The paradox of phallocentrism in all its manifestations is that it depends on the image of the castrated woman to give order and meaning to its world. An idea of woman stands as lynch pin to the system: it is her lack that produces the phallus as a symbolic presence, it is her desire to make good the lack that the phallus signifies.

woman still tied to her place as bearer of meaning, not maker of meaning
Woman as bearer of meaning
This article will discuss the interweaving of that erotic pleasure in film, its meaning, and in particular the central place of the image of woman. It is said that analysing pleasure, or beauty, destroys it. That is the intention of this article.
The cinema offers a number of possible pleasures. One is scopophilia. There are circumstances in which looking itself is a source of pleasure, just as, in the reverse formation, there is pleasure in being looked at.

the cinema has structures of fascination strong enough to allow temporary loss of ego while simultaneously reinforcing the ego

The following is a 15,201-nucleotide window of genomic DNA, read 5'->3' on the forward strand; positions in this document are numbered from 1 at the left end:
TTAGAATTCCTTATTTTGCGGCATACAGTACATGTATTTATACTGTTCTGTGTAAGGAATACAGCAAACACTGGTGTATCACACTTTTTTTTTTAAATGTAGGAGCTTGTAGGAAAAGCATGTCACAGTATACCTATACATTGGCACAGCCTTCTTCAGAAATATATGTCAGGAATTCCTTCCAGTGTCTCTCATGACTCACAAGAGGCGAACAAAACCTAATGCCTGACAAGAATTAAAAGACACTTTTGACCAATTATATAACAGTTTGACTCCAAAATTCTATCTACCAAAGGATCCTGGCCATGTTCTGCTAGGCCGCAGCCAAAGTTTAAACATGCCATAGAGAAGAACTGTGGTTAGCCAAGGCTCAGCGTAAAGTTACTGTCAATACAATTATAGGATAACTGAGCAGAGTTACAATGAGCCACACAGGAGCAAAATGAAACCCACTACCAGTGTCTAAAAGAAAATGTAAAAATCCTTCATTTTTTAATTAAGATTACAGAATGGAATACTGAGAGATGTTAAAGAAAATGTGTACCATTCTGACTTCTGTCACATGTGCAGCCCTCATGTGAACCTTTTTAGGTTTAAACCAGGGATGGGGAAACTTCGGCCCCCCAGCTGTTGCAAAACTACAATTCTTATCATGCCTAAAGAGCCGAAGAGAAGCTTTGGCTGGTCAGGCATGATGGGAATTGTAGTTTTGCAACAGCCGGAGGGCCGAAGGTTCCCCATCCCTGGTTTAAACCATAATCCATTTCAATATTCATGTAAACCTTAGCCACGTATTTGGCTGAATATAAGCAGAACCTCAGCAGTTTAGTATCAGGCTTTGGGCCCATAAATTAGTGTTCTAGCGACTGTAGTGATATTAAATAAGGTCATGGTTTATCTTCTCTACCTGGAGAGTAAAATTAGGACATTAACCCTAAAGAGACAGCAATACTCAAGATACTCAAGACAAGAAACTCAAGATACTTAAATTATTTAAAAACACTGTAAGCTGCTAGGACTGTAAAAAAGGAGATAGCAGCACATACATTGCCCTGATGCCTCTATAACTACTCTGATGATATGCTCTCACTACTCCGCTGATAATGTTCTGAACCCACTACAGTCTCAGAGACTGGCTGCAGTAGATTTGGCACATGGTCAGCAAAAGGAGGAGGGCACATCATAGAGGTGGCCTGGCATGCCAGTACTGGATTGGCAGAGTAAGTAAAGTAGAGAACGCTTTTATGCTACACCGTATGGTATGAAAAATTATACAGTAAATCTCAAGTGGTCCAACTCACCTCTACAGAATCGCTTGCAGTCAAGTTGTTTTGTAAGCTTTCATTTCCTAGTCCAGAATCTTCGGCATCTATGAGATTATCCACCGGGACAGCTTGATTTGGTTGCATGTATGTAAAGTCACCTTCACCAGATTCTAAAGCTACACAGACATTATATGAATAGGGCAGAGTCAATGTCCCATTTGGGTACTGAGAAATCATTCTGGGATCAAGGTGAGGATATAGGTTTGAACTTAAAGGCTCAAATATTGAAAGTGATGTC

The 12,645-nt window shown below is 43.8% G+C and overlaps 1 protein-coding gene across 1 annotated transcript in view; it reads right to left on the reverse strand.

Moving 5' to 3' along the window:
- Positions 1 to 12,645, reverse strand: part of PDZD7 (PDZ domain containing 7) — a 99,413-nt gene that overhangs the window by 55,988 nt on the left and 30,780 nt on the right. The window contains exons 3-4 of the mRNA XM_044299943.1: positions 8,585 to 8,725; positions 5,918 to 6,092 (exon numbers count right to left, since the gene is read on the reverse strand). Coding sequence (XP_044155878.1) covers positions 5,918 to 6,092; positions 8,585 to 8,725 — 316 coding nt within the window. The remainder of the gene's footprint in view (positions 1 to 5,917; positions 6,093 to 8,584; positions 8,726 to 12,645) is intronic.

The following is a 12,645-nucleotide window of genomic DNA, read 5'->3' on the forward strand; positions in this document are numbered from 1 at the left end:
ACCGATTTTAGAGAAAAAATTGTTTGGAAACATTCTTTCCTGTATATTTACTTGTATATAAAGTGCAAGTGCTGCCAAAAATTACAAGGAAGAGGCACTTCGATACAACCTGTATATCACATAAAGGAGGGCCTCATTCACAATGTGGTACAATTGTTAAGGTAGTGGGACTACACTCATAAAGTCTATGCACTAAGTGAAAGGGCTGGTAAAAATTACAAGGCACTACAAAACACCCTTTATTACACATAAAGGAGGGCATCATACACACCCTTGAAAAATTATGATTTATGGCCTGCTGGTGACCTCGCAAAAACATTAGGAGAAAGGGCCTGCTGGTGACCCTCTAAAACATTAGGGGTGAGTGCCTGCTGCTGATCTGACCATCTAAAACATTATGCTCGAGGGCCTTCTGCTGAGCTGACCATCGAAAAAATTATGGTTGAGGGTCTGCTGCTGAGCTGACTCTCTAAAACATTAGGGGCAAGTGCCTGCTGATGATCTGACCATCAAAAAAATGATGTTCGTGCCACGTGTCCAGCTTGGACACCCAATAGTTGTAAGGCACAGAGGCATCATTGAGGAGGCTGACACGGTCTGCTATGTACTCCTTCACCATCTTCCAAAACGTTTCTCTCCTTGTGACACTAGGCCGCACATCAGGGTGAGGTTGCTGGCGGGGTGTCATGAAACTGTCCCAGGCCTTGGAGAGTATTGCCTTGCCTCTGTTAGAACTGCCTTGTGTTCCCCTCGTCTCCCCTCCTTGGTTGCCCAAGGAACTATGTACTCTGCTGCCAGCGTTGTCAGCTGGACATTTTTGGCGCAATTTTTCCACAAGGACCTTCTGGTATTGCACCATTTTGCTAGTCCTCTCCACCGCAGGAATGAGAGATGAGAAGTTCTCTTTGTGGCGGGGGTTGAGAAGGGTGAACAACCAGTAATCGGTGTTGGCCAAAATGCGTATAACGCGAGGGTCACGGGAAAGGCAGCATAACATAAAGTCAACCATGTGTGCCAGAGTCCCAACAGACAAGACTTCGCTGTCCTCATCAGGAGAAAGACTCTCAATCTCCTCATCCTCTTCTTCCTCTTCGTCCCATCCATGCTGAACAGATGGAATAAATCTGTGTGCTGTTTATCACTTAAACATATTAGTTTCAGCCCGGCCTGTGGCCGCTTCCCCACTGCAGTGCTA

In a world ordered by sexual imbalance, pleasure in looking has been split between active/male and passive/female. The determining male gaze projects its phantasy on to the female form which is styled accordingly. In their traditional exhibitionist role women are simultaneously looked at and displayed, with their appearance coded for strong visual and erotic impact so that they can be said to connote to-be-looked-at-ness.
"What counts is what the heroine provokes, or rather what she represents. She is the one, or rather the love or fear she inspires in the hero, or else the concern he feels for her, who makes him act the way he does. In herself the woman has not the slightest importance."
Woman has no importance
Paul Bowman
Cardiff University

female agency
protest against patriarchy
female sexuality
female sociality?
'female' sociality?
deconstruction and intensification of gender (Donna Haraway)
post-feminist semiotics
anti-feminist backlash?
rejection of equation woman = body
critique of patriarchal world
connections between masculinity, military, nation...
(eventually hypermasculinity was really "getting old"!)
What is life about?
recurring equation between:
"man" = "nature"
"culture" = "feminisation"
The Jazz Singer (1927)
The first 'talkie'
The Oedipus Complex and Film
or parodies of patriarchy?
or anti-feminist semiotics?
postmodern film
lack of unitary final signified?
polysemous text
Fight Club
consuming gender
Where might we situate Marla in relation to 'feminsim'?
(has always been a theoretical problem)
Post-feminism and/or
Gender as Performance
Full transcript